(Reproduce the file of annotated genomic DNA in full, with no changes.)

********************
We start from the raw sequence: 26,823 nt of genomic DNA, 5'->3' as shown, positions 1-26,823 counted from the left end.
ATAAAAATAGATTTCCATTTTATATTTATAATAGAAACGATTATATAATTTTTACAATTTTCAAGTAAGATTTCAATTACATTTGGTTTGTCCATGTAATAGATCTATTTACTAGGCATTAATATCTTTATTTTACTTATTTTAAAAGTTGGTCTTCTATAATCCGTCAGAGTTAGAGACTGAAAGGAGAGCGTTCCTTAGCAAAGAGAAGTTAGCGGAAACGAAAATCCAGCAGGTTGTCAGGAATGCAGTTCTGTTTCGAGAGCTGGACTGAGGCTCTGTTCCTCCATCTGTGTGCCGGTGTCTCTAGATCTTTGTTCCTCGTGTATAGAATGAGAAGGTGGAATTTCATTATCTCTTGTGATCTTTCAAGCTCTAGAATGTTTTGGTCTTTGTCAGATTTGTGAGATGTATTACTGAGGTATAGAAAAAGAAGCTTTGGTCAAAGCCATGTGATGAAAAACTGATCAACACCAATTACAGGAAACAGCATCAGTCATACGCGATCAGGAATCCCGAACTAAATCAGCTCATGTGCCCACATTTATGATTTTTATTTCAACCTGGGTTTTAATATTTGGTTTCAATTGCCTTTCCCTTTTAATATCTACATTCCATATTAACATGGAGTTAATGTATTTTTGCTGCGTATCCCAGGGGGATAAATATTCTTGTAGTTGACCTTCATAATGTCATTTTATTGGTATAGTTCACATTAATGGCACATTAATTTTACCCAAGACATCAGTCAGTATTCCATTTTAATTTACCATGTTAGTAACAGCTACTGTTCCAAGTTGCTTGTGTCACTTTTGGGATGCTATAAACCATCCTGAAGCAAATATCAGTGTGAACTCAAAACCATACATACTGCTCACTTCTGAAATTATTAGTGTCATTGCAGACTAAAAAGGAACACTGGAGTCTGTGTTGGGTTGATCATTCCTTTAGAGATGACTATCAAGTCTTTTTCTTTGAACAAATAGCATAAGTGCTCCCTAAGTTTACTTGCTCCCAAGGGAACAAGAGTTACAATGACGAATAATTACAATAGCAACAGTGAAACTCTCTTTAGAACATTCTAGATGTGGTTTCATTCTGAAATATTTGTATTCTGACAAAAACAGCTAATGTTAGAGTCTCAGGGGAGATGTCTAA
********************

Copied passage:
We start from the raw sequence: 26,823 nt of genomic DNA, 5'->3' as shown, positions 1-26,823 counted from the left end.
ATAAAAATAGATTTCCATTTTATATTTATAATAGAAACGATTATATAATTTTTACAATTTTCAAGTAAGATTTCAATTACATTTGGTTTGTCCATGTAATAGATCTATTTACTAGGCATTAATATCTTTATTTTACTTATTTTAAAAGTTGGTCTTCTATAATCCGTCAGAGTTAGAGACTGAAAGGAGAGCGTTCCTTAGCAAAGAGAAGTTAGCGGAAACGAAAATCCAGCAGGTTGTCAGGAATGCAGTTCTGTTTCGAGAGCTGGACTGAGGCTCTGTTCCTCCATCTGTGTGCCGGTGTCTCTAGATCTTTGTTCCTCGTGTATAGAATGAGAAGGTGGAATTTCATTATCTCTTGTGATCTTTCAAGCTCTAGAATGTTTTGGTCTTTGTCAGATTTGTGAGATGTATTACTGAGGTATAGAAAAAGAAGCTTTGGTCAAAGCCATGTGATGAAAAACTGATCAACACCAATTACAGGAAACAGCATCAGTCATACGCGATCAGGAATCCCGAACTAAATCAGCTCATGTGCCCACATTTATGATTTTTATTTCAACCTGGGTTTTAATATTTGGTTTCAATTGCCTTTCCCTTTTAATATCTACATTCCATATTAACATGGAGTTAATGTATTTTTGCTGCGTATCCCAGGGGGATAAATATTCTTGTAGTTGACCTTCATAATGTCATTTTATTGGTATAGTTCACATTAATGGCACATTAATTTTACCCAAGACATCAGTCAGTATTCCATTTTAATTTACCATGTTAGTAACAGCTACTGTTCCAAGTTGCTTGTGTCACTTTTGGGATGCTATAAACCATCCTGAAGCAAATATCAGTGTGAACTCAAAACCATACATACTGCTCACTTCTGAAATTATTAGTGTCATTGCAGACTAAAAAGGAACACTGGAGTCTGTGTTGGGTTGATCATTCCTTTAGAGATGACTATCAAGTCTTTTTCTTTGAACAAATAGCATAAGTGCTCCCTAAGTTTACTTGCTCCCAAGGGAACAAGAGTTACAATGACGAATAATTACAATAGCAACAGTGAAACTCTCTTTAGAACATTCTAGATGTGGTTTCATTCTGAAATATTTGTATTCTGACAAAAACAGCTAATGTTAGAGTCTCAGGGGAGATGTCTAA